Milking happens twice per day and each time the cows are brought from their grazing cell they’re fed some total mixed ration (TMR).
Frankie describes the operation as being a hybrid-grazing dairy. “We feed a little bit of TMR every day. It carries all their minerals and vitamins, some DDGs, hominy and corn silage.”
A neighbor grows the corn silage and the Gauls focus on growing a high-quality haylage. During the winter months the diet shifts more towards the TMR with haylage, but during the grazing seasons the amount fed at the bunkline drops significantly.
“A lot of our cows’ TMR diet still consists of grass,” Frankie says of the haylage added to the TMR in winter.
Overall milk production lags behind a conventional dairy feeding exclusively a TMR, but going out on grass has some beneficial tradeoffs.
“Our model is looking at producing as much milk as we can without compromising the cow,” Peter says.
Each year the rolling herd average has gone up approximately 1,000 lb. per year thanks to the maturing of the cows and making more progress with the system. The current average is right around 15,000 lb.
“We’re looking for a longer lasting cow,” Josh adds.
Quite a few of the cows being milked to this day are the original females purchased to start the dairy that are going into their sixth lactation. The target is for cows to average five lactations. Because the cows walk quite a bit they don’t blow out udder ligaments as often or have many lameness problems.
“People think that when cows do a lot of walking they’re wasting energy and producing less milk. The walking actually helps with longevity and health,” Frankie adds.
To get to the parlor cows walk up chat graveled lanes from the wagon wheel-shaped grazing cells. Walking up the lanes has prevented many feet and leg issues from occurring to the point where a hoof trimmer has not been needed.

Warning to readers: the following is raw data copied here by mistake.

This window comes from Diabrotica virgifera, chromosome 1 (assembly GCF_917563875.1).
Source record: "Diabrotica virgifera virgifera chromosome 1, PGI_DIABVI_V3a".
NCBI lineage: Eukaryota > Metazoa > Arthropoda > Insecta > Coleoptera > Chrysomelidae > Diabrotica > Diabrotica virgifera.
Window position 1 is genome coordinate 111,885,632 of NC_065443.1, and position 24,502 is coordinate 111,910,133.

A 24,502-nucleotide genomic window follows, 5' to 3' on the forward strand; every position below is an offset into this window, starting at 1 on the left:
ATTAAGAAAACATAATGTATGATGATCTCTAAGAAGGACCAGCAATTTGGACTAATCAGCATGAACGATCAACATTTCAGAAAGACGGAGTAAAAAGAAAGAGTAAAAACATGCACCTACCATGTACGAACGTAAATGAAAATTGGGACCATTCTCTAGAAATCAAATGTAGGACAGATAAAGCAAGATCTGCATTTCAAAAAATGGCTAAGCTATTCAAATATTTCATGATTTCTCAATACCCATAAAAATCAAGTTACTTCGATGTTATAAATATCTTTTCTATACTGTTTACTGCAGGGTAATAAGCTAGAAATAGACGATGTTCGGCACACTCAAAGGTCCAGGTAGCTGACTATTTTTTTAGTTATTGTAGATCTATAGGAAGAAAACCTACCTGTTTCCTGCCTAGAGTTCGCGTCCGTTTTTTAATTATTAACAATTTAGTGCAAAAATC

Some lameness problems associated with concrete at confined dairies are hard to find at Tribute Farm. Hairy heal warts, white line disease and foot rot seldom happen. Cows walk through a foot bath a few times a week and hybrid vigor from the crossbred herd has also aided in the longevity aspect.
Having cows with more longevity means fewer heifers are needed as replacements.
Cows are currently being shifted to a fall calving season as a way to help avoid some of the bad weather associated with spring calving.
Approximately 65 to 70 percent of calves will now be born in the fall. The fall calving herd is bred to the New Zealand grazing genetics and that brings 300 replacement heifers.
“That’s more than enough for replacements,” Peter says. “If you can lower the replacement animal number then that it obviously a better business model.”
Ideally only 25 to 35 percent of the replacements are needed. The remaining replacement heifers are sold to other dairy producers and the demand has been strong.
The spring calving herd is bred with beef semen and with higher calf prices it has worked nicely.
“That’s having an impact on the management of the routines and preventative measures used for animal health,” Jo says of the calving change. With the move in calving season workloads for artificial insemination and vaccinations can double at certain points in the year, but it should be a benefit to both the cattle and employees.